Indicted: the U.N.'s relevance on Iraq
President Bush did not make a case for the United States taking on Iraq alone, but he issued a powerful indictment of the United Nations in a speech yesterday before the General Assembly.
If the president is steering the U.S. toward war by his signature as commander-in-chief, he still needs to convince Congress and the American people of the threat Saddam Hussein represents.
His critics at home say he needs to enlist the help of our allies and the international community to confront the Iraqi dictator.
He responded with a detour to the U.N., and a delivered a bluntly worded address to a mostly silent audience.
He leaned hardest on the Security Council whose approval or veto is key. Bush said the council was specifically created so deliberations would be more than talk and resolutions more than wishes.
The president then laid out a decade of U.N. resolutions Iraq has ignored through the years.
If the president's speech was short on particulars and certainty about the state of Iraq's arsenal, he detailed a list of the U.N.'s own concerns and directives that had been ignored.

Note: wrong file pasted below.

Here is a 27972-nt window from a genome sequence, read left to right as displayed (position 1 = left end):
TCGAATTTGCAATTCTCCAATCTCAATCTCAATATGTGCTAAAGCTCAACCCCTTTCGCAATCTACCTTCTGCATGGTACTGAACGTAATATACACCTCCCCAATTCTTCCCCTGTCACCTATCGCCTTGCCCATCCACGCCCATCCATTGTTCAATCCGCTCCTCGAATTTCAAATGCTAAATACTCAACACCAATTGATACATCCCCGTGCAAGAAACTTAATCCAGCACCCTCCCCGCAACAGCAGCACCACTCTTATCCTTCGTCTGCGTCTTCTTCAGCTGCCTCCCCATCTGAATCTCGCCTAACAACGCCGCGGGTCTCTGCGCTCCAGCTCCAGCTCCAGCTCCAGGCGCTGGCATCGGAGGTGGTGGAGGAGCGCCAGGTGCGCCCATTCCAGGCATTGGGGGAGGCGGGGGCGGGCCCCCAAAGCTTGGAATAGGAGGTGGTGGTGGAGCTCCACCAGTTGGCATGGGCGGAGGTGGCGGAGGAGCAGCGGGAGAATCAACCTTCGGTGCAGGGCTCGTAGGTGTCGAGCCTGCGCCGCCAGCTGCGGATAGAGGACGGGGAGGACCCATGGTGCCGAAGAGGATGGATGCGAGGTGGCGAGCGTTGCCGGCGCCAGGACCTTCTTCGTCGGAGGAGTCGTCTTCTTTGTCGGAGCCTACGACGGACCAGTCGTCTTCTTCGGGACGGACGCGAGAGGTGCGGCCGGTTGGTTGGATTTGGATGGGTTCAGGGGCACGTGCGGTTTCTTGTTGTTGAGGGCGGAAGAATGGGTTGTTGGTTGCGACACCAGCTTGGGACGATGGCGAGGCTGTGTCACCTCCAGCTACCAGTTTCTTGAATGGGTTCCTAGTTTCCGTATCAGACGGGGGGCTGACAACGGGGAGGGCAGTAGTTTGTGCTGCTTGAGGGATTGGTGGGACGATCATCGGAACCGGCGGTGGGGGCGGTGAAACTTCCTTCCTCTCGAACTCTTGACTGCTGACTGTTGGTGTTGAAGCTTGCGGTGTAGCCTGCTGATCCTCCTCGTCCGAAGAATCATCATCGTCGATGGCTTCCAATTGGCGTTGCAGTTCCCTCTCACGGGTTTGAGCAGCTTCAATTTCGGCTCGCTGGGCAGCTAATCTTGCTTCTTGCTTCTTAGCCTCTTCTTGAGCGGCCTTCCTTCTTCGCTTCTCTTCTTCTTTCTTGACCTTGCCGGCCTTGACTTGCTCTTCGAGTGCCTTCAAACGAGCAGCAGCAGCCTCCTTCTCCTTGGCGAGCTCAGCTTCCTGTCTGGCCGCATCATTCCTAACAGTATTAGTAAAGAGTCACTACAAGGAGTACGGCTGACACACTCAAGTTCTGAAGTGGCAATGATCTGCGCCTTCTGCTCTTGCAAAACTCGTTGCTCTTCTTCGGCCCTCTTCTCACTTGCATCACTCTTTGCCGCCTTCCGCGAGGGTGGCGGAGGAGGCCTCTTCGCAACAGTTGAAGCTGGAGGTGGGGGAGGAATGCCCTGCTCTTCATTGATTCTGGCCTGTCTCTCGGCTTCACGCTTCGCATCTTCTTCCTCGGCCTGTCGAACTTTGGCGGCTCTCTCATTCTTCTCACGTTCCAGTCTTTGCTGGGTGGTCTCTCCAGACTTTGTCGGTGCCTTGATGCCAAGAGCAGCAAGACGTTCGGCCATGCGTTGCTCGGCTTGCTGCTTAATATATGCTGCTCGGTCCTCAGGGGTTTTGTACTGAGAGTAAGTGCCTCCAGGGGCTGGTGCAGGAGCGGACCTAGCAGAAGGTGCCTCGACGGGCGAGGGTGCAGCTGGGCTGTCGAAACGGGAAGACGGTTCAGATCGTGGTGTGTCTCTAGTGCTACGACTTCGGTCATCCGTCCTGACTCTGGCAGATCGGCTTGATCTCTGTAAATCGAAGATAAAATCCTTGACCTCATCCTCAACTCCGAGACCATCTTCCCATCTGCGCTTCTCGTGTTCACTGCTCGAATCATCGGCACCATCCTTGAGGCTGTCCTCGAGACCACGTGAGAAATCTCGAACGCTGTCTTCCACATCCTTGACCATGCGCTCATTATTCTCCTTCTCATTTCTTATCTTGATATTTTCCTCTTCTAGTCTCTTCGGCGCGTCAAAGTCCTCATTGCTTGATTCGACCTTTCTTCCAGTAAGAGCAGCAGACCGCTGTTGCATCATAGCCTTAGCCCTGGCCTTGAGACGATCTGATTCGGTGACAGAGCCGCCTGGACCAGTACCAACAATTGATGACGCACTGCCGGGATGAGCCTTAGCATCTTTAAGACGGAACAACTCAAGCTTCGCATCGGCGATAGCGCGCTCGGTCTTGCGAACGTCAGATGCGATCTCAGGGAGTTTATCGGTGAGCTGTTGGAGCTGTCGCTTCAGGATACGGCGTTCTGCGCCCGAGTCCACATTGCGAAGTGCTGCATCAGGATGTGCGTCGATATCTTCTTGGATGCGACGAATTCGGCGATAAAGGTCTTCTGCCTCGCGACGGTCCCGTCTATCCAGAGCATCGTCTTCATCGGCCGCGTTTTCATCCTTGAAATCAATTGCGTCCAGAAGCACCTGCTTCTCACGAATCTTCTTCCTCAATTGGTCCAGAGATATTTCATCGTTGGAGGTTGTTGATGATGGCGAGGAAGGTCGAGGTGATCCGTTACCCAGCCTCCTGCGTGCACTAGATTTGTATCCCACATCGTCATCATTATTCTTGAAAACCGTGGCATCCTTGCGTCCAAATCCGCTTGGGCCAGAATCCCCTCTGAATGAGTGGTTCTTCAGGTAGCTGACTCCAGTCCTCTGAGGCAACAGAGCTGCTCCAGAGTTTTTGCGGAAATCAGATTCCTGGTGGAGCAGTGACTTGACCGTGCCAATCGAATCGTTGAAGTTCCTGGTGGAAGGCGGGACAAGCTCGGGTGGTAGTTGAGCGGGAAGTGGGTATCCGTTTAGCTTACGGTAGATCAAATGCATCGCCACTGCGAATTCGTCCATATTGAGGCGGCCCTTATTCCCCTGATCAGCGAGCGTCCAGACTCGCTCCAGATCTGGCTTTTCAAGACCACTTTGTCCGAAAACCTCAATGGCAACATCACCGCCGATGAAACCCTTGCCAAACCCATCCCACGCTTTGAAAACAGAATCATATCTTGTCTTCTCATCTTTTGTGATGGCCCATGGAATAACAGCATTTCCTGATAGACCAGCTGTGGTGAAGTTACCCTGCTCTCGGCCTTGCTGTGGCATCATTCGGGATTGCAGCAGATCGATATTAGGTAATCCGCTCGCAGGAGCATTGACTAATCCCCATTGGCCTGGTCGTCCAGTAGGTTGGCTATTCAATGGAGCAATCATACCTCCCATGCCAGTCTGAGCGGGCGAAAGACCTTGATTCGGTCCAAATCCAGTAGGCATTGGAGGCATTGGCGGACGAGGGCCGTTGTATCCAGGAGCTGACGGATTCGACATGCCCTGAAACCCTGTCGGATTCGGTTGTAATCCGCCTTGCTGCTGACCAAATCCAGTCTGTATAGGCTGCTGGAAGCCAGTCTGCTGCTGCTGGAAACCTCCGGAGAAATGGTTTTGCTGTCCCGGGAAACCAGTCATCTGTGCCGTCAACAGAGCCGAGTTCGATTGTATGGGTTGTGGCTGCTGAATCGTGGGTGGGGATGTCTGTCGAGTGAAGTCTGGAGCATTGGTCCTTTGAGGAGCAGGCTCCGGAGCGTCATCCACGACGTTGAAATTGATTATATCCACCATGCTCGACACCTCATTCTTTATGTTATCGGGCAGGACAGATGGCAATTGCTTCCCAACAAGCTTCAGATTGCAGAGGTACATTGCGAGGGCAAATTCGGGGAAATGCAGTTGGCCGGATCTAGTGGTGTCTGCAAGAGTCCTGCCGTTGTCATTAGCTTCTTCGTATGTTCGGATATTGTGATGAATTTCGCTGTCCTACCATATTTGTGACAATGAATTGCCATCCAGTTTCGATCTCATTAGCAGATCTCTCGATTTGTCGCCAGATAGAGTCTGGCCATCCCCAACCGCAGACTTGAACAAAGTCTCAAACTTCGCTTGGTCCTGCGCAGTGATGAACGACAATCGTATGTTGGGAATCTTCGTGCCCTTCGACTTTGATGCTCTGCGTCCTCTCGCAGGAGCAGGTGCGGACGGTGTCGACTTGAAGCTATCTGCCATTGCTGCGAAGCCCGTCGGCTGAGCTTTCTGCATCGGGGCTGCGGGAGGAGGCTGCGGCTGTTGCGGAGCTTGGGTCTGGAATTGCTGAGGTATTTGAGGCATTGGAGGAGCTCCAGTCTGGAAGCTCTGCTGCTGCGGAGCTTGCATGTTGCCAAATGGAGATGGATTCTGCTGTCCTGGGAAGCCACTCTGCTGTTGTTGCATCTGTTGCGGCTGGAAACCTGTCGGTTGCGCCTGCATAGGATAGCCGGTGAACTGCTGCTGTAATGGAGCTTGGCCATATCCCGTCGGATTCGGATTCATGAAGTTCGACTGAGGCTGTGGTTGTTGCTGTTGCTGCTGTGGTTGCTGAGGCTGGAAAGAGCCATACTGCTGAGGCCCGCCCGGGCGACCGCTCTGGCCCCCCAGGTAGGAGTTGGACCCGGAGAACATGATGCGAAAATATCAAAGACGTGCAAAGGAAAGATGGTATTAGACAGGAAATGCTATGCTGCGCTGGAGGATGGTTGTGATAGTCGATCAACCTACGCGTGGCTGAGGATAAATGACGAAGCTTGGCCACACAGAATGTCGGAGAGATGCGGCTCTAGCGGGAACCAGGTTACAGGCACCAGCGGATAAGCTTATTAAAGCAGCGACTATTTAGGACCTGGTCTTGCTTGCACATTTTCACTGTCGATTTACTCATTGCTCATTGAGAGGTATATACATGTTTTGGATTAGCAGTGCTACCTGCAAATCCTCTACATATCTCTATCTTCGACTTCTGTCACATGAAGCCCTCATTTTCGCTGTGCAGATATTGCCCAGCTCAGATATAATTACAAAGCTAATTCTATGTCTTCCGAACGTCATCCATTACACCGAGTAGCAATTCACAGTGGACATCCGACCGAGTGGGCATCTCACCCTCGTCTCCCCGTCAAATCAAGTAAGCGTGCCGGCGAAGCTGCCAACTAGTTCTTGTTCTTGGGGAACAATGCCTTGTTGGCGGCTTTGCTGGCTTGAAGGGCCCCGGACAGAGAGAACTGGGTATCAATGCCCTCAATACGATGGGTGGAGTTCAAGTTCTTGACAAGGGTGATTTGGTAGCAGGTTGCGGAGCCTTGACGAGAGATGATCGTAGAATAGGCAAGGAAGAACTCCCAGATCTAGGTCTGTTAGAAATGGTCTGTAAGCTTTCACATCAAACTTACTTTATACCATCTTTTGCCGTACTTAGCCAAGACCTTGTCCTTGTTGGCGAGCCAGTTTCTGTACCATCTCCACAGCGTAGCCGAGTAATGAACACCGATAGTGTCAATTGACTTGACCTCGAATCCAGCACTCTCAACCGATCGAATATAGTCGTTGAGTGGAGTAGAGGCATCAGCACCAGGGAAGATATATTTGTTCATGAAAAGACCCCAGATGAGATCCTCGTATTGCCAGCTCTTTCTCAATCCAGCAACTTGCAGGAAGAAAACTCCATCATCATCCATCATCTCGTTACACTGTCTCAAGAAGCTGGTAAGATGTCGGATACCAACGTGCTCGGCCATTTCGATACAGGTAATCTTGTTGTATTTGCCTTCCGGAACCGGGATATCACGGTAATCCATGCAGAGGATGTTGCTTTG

Bush is clomping at the bit to go to war. The president said the U.S. was ready to confront "a grave and gathering danger" alone if others would not.
America's friends and expedient allies are frightened by the Bush administration's willingness to engage in a self-defined, pre-emptive strike. Reluctant governments that would avoid or condemn the U.S. for acting alone, might well join Bush if he seeks and secures international support.
Next door, Canada's government released an audible sigh after yesterday's commitment to involve the U.N.
Bush was strong, forthright and wholly appropriate in confronting the U.N. with its timid record on Iraq. The audience was silenced not by his rebuke but by the uneasy truth of Bush's challenge to the organization's relevance in a dangerous world.